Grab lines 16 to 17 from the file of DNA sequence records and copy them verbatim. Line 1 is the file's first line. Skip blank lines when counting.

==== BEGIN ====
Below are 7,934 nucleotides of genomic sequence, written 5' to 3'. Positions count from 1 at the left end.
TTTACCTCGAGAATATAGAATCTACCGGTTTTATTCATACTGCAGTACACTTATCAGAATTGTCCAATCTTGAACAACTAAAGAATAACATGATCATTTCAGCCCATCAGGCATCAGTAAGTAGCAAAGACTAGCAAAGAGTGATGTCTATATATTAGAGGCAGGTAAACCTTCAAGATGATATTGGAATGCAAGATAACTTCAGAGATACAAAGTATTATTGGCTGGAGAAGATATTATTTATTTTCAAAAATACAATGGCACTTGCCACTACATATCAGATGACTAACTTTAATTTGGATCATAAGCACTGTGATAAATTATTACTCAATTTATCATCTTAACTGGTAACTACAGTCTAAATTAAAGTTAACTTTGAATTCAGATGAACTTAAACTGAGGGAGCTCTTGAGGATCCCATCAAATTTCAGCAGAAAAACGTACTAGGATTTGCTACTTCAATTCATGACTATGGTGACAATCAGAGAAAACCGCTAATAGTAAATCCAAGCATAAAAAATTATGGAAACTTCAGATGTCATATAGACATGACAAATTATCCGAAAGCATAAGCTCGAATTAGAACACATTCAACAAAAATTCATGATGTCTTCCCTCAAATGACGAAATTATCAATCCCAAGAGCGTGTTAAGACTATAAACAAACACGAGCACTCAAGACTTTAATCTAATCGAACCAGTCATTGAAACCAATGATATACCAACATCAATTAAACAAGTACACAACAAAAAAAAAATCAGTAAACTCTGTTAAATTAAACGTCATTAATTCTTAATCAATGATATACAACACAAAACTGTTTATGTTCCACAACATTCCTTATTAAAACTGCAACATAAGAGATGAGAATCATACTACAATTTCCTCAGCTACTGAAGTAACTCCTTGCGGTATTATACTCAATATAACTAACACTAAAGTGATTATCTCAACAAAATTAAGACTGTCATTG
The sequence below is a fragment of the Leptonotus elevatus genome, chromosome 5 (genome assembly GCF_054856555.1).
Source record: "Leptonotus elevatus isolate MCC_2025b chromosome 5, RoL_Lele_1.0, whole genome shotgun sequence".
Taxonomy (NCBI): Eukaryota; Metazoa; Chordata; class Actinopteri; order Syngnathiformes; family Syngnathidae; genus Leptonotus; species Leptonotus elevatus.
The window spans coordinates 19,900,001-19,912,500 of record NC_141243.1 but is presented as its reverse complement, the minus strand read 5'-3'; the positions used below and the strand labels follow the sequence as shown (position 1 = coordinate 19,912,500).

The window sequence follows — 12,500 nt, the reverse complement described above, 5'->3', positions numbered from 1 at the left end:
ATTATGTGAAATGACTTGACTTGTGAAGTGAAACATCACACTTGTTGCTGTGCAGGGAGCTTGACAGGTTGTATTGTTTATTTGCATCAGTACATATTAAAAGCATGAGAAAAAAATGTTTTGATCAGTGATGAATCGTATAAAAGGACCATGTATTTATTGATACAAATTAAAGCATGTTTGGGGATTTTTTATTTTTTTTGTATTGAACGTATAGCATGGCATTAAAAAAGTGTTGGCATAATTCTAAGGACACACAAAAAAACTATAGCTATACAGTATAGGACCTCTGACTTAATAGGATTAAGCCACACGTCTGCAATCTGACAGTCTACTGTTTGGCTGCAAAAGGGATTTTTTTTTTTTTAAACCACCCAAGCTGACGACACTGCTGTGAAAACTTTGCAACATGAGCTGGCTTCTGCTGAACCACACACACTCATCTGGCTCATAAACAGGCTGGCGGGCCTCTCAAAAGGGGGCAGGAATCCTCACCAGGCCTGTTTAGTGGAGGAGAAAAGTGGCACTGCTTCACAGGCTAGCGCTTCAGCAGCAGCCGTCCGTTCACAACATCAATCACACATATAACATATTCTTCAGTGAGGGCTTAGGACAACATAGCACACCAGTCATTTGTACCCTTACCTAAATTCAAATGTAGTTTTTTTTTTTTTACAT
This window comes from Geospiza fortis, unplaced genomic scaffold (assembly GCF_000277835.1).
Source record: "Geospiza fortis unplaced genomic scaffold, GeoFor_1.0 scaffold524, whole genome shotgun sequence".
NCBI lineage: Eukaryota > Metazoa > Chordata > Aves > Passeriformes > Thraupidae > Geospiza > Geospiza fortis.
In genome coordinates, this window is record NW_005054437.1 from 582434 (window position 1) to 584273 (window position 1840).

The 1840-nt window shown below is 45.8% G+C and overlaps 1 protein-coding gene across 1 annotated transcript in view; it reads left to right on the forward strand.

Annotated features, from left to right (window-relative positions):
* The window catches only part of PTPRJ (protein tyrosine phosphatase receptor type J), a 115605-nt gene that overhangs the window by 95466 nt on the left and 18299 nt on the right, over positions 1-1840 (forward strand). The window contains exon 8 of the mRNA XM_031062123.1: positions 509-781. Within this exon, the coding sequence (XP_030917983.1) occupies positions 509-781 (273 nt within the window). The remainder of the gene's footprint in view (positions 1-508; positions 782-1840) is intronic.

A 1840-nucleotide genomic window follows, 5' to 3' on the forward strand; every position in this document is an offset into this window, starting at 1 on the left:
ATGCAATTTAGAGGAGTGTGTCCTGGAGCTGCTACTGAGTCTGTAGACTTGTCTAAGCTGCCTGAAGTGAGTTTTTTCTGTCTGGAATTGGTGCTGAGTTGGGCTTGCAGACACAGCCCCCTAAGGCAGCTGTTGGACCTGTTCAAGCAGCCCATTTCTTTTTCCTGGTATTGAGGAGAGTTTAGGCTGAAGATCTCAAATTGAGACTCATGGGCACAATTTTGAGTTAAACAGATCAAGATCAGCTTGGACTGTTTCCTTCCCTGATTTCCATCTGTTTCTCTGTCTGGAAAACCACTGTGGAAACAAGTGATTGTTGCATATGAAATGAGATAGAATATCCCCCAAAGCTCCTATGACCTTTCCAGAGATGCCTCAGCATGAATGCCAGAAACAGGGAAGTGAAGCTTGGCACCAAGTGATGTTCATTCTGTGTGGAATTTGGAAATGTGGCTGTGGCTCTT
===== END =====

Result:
A 1840-nucleotide genomic window follows, 5' to 3' on the forward strand; every position in this document is an offset into this window, starting at 1 on the left:
ATGCAATTTAGAGGAGTGTGTCCTGGAGCTGCTACTGAGTCTGTAGACTTGTCTAAGCTGCCTGAAGTGAGTTTTTTCTGTCTGGAATTGGTGCTGAGTTGGGCTTGCAGACACAGCCCCCTAAGGCAGCTGTTGGACCTGTTCAAGCAGCCCATTTCTTTTTCCTGGTATTGAGGAGAGTTTAGGCTGAAGATCTCAAATTGAGACTCATGGGCACAATTTTGAGTTAAACAGATCAAGATCAGCTTGGACTGTTTCCTTCCCTGATTTCCATCTGTTTCTCTGTCTGGAAAACCACTGTGGAAACAAGTGATTGTTGCATATGAAATGAGATAGAATATCCCCCAAAGCTCCTATGACCTTTCCAGAGATGCCTCAGCATGAATGCCAGAAACAGGGAAGTGAAGCTTGGCACCAAGTGATGTTCATTCTGTGTGGAATTTGGAAATGTGGCTGTGGCTCTT